... my journey from ballerina to triathlete

Monday, October 10, 2016

It Takes Heart: Incorporating a Heart Rate Monitor Into Training

Back in June I signed up for Ragnar Hawaii, a large team relay race where each runner does three legs, lengths of each leg varying between 3 and 8 miles. Altogether, the race goes all the way from the east side of the island up around the Hamakua Coast to the northern tip, then down the west coast to Kona and back up to finish at Hapuna. It runs all the way through the night from Friday afternoon until Saturday afternoon! Back in June this seemed like an easy enough proposition, but that was before my unfortunate foot accident and then a subsequent slip on the garage stairs leading to a nasty tailbone bruise. What can I say? It’s been a very clumsy summer for me.
So, 5 weeks out from Ragnar, my tailbone still aching a little, I decided pain or no pain I have to get going on training or I’m going to end up walking all three legs. If this were an individual race I wouldn’t really care, but since I’m part of a team I don’t want to be “that person.” Looking at my Ironman training plan, which uses heart rate zones for almost all of the run training, I decided to keep experimenting with my fancy Garmin watch and begin using the heart rate monitor during this training so that I will be very familiar with it once I get to the official Ironman training starting in December.

What I’m realizing very quickly is that heart rate training may be the solution to my slow running!
Up to this point, I have always done run training by simply trying to keep running for as long as possible without walking. At first it’s a few minutes, and eventually it’s an hour, but I have always felt like my speed hits a wall that I simply can’t push beyond because my lungs and heart can't do any more. My exertion levels are often to the absolute max, and my training is focused on conditioning to that level and learning to push through the pain of it. This new training plan, however, starts out with nearly five months of aerobic run training, keeping the heart rate between 60% and 75% of max with only occasional anaerobic sessions. For running, max heart rate is defined as 220 minus your age, plus 5. I had no idea what range my heart rate had been in during a run until I started using the monitor, and oh my holy hell was I in for a surprise! Turns out, my previous “run til you drop” approach had me working in the 85%-95% range for most of the time! No wonder that I couldn’t get any faster!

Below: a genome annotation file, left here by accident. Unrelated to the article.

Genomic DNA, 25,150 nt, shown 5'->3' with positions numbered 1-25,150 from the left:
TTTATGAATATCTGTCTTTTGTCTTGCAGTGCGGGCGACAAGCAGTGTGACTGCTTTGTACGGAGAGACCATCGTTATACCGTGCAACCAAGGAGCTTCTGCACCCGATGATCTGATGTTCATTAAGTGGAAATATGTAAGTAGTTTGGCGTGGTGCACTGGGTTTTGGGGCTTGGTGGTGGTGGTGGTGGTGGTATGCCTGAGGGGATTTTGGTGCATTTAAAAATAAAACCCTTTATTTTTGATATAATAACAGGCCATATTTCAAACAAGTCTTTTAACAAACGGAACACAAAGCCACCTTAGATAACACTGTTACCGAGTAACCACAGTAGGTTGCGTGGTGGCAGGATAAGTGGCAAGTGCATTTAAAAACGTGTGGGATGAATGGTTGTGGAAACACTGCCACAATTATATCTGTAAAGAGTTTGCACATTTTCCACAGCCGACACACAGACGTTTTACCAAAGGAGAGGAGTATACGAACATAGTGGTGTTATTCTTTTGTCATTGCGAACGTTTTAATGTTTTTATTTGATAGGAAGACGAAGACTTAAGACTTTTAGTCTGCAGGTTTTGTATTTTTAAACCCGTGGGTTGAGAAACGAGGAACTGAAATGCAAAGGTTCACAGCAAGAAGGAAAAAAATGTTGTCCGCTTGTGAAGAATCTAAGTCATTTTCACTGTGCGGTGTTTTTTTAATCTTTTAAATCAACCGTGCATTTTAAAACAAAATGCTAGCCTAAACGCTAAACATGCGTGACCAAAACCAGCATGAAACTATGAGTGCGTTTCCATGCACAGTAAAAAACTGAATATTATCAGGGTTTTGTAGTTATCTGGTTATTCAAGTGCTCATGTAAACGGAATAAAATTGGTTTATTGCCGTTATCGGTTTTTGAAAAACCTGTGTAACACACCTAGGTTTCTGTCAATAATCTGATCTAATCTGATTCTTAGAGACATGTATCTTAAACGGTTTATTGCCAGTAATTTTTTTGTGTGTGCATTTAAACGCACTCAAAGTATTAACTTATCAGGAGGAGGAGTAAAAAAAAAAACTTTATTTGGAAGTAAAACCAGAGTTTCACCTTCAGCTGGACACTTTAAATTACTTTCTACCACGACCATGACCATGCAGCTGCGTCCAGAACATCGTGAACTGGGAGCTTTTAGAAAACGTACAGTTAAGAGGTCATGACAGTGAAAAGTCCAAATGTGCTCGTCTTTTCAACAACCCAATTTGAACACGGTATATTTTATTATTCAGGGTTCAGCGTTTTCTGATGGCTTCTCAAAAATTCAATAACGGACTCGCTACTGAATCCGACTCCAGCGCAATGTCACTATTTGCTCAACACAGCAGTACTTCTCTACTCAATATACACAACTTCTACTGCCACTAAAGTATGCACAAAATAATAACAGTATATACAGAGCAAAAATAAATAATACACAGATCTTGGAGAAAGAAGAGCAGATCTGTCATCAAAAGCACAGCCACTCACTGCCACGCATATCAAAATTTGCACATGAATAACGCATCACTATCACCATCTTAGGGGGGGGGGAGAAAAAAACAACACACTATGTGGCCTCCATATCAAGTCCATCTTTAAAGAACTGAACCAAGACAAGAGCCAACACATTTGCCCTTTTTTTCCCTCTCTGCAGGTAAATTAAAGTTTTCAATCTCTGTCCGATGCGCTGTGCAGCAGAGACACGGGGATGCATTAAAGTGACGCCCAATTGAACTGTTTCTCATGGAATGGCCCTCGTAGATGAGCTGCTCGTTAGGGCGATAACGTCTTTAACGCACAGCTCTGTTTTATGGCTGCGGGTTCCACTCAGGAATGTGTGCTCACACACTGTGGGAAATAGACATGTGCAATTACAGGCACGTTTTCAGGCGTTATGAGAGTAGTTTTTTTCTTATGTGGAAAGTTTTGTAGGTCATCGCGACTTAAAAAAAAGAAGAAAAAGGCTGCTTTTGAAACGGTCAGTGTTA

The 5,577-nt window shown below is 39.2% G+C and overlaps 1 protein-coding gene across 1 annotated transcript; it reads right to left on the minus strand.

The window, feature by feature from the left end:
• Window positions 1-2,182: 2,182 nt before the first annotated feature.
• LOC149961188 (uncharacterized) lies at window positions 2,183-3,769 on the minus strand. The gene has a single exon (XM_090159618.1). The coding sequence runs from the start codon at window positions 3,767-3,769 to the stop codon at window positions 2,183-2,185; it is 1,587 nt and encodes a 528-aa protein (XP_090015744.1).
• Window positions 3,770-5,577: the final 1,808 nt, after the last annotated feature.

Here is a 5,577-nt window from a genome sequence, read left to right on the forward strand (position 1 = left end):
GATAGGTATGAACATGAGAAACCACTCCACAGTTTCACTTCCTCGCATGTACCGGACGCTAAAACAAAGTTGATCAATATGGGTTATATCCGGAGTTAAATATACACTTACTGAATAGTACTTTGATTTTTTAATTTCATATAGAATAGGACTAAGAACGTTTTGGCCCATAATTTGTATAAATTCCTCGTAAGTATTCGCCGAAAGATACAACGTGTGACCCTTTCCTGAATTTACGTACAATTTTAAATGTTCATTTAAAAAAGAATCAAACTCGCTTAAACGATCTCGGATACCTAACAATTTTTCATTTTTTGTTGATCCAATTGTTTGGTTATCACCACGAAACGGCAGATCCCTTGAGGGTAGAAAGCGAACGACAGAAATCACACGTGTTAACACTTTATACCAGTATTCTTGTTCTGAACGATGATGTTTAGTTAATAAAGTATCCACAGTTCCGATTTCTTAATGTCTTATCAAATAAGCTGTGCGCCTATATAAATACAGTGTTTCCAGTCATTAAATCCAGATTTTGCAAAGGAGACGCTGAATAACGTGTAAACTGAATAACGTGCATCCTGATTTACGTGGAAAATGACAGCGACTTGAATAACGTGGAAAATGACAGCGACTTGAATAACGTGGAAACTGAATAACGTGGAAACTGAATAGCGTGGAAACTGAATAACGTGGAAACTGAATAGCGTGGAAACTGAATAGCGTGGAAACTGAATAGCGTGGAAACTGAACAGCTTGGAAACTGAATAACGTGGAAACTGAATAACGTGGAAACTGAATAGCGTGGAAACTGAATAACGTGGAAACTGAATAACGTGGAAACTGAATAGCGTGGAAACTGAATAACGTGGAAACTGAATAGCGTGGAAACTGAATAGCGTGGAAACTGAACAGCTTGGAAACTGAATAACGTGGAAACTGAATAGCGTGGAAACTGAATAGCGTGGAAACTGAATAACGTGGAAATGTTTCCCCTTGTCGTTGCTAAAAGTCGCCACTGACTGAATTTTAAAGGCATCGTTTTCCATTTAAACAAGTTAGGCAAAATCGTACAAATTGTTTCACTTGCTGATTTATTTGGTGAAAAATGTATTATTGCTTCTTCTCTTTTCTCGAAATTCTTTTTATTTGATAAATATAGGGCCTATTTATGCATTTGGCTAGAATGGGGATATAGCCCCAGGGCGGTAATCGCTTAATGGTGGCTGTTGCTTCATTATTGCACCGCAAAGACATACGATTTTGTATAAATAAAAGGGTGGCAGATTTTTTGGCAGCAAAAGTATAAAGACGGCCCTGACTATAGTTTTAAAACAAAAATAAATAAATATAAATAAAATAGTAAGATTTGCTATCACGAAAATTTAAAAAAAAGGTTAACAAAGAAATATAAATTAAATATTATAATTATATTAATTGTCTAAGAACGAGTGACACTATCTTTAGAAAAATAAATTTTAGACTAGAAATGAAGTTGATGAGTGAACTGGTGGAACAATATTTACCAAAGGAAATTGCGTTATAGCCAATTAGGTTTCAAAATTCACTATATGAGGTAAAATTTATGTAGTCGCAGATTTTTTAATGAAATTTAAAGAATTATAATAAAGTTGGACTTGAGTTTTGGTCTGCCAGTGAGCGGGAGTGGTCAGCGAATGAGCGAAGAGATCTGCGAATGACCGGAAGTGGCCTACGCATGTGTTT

One of the things I love about the Ironman training plan I’ve chosen is that it has a Q&A portion, and one of the first questions is: “What if I have to walk to keep my heart rate down?” The answer?  ”I don’t care if you have to lie down in the snow and make snow angels – your body needs to learn how to process energy in an aerobic state and this kind of low intensity training is the only efficient way to get this done. Year after year, my athletes are surprised and amazed at how quickly their bodies adapt to this new approach… you will be able to run at a nice clip – even with your heart rate stuck right at 75%!”